Being neighbours, Marjie asked me to take care of her dog, Sandy (a little light brown lap dog) and to collect their mail while they were away. So every couple of days for a month I’d walk over to their house, tilt open the steel door on the big metal mail box on the cedar post by the road, listen to the rusty hinges squawk, then sort the real mail from the junk before putting the important stuff in a box in the kitchen.
Have you ever noticed how different homes develop specific smells depending on the people living there? I can still remember the smell of Ivan’s house and how it changed after Marjie moved in. It wasn’t a bad smell and it wasn’t due to any particular kind of cooking she did. Marjie cooked the same meat-and-potatoes fare that Ivan’s wife Dorothy had always cooked, but her smell changed the place. Mary knows the smell too, and we still occasionally talk about “the Marjie smell”.
My time as mail collector and dog feeder just barely overlapped two deliveries of government pension cheques while the unlikely jet-setting couple were away touring the continent. Ivan was old enough at the time to be receiving a government pension, but Marjie wasn’t. The funny thing is, Ivan would get two separate cheques each month. One was addressed to Ivan Isaac Bailey and the other to Isaac Bailey. Ivan’s middle name was, in fact, Isaac, but his father’s first name was also Isaac. Ivan always had a reputation for being particularly wealthy, even though he often wore old clothes and mostly stayed at home. “I earned about a dollar a day for most of my life”, protested Ivan. “How could I have a lot of money?”
Perhaps it was Ivan’s habit of buying a new vehicle each year that got people thinking he was rolling in dough. Recall the reputation that Bilbo Baggins had after returning to the Shire in Lord of the Rings and you’ll get a sense of how old Ivan Bailey and his money was thought of locally. But is it possible that somehow Ivan’s father’s pension cheques just kept coming after his death in 1947, with government wires being crossed somewhere and not catching the oversight because of the similar names? Could it be that Ivan Isaac Bailey and Isaac Bailey were both “alive and well” as far as the government was concerned, both living at the same address they always did but with only one of the two Isaacs around to cash the cheques? Surely not, though a person might wonder about that steady stream of new vehicles purchased by a man who earned a dollar a day for most of his working life.
Ivan and the Corpse
One of the realities of living in an economically marginal region is that people often move away for a time to make money. And though Ivan spent most of his life on Manitoulin, he did live and work at a funeral home in Sault Ste. Marie, Ontario for a few years during World War II. A lot of Manitoulin people went to that city for work back then, just like people from Maritime Canada come to Ontario or Alberta to make money now.
Ivan’s boss at the funeral home was a discontent man, prone to goading Ivan on with comments and criticisms. One such criticism happened just as they were completing the preparation of a body in the embalming room in the basement of the funeral home. “Hey Bailey, I bet you can’t carry this corpse upstairs and lay it in the coffin by yourself”, Ivan imitated the man’s voice as he told me the story one day while I was sitting in his living room. “How much will you pay me if I do it”, Ivan snapped back. “Two bucks that says you can’t”, wagered the boss. (That’s about $30 in today’s money).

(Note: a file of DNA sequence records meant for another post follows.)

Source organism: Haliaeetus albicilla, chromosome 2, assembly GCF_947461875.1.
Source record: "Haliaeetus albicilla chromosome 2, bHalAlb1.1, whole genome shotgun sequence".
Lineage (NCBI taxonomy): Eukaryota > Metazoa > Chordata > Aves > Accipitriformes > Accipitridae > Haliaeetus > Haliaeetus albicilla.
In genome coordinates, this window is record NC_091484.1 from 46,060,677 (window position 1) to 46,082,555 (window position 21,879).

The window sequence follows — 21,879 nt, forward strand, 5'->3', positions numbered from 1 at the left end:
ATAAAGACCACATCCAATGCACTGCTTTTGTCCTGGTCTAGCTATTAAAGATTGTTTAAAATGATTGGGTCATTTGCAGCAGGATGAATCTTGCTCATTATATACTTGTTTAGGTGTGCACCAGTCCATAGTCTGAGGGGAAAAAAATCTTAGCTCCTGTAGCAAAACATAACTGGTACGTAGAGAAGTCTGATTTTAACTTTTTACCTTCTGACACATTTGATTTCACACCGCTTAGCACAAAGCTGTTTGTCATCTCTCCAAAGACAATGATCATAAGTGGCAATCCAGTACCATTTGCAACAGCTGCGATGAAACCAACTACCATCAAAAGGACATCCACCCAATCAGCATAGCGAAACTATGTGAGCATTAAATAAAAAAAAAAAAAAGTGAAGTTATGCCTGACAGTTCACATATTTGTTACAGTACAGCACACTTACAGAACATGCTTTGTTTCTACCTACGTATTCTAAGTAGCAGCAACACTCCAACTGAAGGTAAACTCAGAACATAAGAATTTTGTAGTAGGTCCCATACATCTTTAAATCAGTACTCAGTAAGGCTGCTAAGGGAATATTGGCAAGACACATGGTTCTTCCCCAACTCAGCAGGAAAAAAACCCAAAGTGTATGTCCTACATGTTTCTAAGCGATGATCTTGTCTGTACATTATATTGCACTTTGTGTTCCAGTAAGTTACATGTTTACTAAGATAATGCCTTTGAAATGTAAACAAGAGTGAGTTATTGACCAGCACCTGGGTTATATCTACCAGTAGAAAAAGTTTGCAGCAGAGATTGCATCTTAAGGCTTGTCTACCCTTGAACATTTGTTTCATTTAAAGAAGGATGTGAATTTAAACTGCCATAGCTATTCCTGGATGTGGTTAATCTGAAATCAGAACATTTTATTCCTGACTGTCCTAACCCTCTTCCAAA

“I’d been doing stonework before I left the Manitoulin that year”, Ivan told me like a narrator in a movie, “so I was muscled up. I hugged that body with both arms, picked it up and carried it upstairs, through doorways, into the funeral parlor and laid it in the coffin. The clothes were a little messy, but I did it. A dead body’s not an easy thing to carry by yourself, you know. The boss slapped two bucks into my hand and left without saying anything.”
Settlers came to western Manitoulin in the late 1870s and 80s for the promise of free farmland for anyone who would clear five acres and build a house in five years. All the old timers farmed, though most also cut timber and worked off-island to make ends meet. But still, farming continued, as it does today. Clearing the land didn’t happen all at once because it was such a hard job without chainsaws and bulldozers. Ivan was in on the process as a boy, helping to clear what’s now our second field. “It was covered mostly in big yellow birch back then”, Ivan remembered, “and my dad cut the timber and pulled the stumps. When he was done you could step from one stone to another anywhere in the field. We spent one whole summer picking all those stones and dumping them along the edges of that 15 acre field. The next spring the frost brought up just as many stones again. It broke your heart to have another summer of picking stones.”
Today this field is my best one, hardly a stone in it, with long berms of picked stones growing moss along the edges. It may be a little field, insignificant in the world of agriculture, but it was a hard-won victory to bring it under cultivation. It’s not going back to trees on my watch.
When Ivan was about 30 years old he built a barn on the property, starting with a stone foundation built on an area of flat limestone bedrock. As far as I know it was the first stonework Ivan did, and the walls are about 8 feet tall. He had a relative named DJ Bailey build and raise the frame of the barn on that foundation, but Ivan nailed the boards on the walls and roof himself, then installed cedar shingles on the roof. “My dad was away cutting timber on the mainland”, Ivan told me one day, “so my mother helped me with the barn. She would pass me shingles and boards while I worked alone.”